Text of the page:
Secret Services in Open Societies
DOI link for Secret Services in Open Societies
Secret Services in Open Societies book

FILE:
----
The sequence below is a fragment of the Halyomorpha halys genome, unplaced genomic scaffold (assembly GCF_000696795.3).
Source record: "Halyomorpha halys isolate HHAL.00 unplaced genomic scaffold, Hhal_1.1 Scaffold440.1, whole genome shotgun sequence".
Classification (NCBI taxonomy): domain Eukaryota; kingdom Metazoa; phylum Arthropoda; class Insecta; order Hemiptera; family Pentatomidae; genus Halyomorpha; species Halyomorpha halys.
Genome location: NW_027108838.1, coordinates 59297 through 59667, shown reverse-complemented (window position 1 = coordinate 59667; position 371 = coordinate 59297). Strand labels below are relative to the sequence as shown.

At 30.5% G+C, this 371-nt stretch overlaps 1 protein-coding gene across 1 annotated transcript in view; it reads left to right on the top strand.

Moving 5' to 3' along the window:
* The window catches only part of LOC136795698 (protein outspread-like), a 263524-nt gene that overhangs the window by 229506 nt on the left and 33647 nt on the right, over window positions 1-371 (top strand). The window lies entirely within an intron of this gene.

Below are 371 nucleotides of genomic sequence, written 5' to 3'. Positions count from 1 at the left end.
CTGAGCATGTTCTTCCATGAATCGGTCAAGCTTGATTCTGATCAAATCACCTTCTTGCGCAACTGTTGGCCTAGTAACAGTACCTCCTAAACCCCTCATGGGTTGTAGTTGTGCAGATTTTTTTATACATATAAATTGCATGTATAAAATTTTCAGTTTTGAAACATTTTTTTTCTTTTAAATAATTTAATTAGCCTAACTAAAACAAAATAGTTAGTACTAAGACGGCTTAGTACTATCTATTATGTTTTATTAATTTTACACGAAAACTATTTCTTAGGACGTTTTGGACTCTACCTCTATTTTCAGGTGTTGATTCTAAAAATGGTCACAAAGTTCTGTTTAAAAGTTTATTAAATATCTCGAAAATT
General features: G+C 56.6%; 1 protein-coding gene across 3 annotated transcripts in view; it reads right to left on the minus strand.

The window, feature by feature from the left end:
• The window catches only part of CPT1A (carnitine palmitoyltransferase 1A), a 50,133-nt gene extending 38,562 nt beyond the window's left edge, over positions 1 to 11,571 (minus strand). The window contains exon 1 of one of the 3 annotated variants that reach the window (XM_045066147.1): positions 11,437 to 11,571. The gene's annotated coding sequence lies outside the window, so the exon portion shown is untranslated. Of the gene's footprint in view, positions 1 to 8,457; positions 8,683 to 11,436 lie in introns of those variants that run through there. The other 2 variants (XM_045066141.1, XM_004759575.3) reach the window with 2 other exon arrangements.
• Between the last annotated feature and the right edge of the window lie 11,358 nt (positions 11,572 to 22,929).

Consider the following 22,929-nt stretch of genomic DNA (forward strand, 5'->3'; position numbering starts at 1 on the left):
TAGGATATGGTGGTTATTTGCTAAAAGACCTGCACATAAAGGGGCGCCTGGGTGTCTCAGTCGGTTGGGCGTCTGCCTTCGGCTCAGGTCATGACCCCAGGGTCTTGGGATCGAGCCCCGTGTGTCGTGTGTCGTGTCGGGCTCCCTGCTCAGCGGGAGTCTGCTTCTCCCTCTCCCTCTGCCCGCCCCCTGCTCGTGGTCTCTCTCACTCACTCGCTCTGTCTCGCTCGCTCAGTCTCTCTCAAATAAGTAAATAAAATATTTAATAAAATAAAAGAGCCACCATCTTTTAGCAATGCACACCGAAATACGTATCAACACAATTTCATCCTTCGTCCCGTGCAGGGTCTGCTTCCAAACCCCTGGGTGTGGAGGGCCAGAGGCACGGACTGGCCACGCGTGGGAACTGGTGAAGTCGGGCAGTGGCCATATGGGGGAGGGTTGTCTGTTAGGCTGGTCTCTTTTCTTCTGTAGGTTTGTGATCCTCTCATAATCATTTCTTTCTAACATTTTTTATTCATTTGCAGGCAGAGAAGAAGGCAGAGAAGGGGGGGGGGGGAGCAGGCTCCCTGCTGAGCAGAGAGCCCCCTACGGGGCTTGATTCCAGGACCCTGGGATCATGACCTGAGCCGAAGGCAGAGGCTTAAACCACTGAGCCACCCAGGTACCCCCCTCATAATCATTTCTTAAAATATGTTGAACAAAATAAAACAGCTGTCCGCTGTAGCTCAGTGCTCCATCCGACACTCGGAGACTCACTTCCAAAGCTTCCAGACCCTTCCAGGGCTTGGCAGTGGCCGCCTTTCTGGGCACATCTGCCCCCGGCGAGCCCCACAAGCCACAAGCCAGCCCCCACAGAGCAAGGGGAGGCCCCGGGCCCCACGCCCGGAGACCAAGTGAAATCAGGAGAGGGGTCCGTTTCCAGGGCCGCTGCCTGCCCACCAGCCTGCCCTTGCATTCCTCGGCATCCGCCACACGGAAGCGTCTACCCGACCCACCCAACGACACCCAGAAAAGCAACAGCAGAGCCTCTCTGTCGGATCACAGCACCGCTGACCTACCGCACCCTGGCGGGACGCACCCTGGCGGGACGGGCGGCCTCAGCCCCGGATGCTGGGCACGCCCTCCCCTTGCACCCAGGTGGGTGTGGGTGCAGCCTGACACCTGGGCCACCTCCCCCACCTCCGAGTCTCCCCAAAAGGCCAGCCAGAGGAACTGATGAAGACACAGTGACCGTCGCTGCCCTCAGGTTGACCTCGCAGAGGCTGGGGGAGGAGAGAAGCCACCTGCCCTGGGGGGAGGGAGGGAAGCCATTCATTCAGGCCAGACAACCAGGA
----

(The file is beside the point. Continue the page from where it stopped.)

This chapter surveys the manner in which other democracies-Great Britain, Germany, and Israel-have dealt with the contradiction of secret services in open societies. It evaluates their success in overcoming the problems that vex the relationship between intelligence producers and consumers. The chapter attempts to evaluate the problems of intelligence/espionage in "open societies" basically similar to the United States. It is therefore logical to begin with Great Britain, if only to see how widely attitudes, organization, and degree of success diverge. Israeli intelligence is of interest as an example of the specific opportunities and problems facing a small nation which are necessarily different from those confronting the superpowers and former imperial nations such as Great Britain and France. Comparisons between American intelligence and the secret services of other nations point up some obvious similarities. The dominant form of intelligence up to World War I was human intelligence.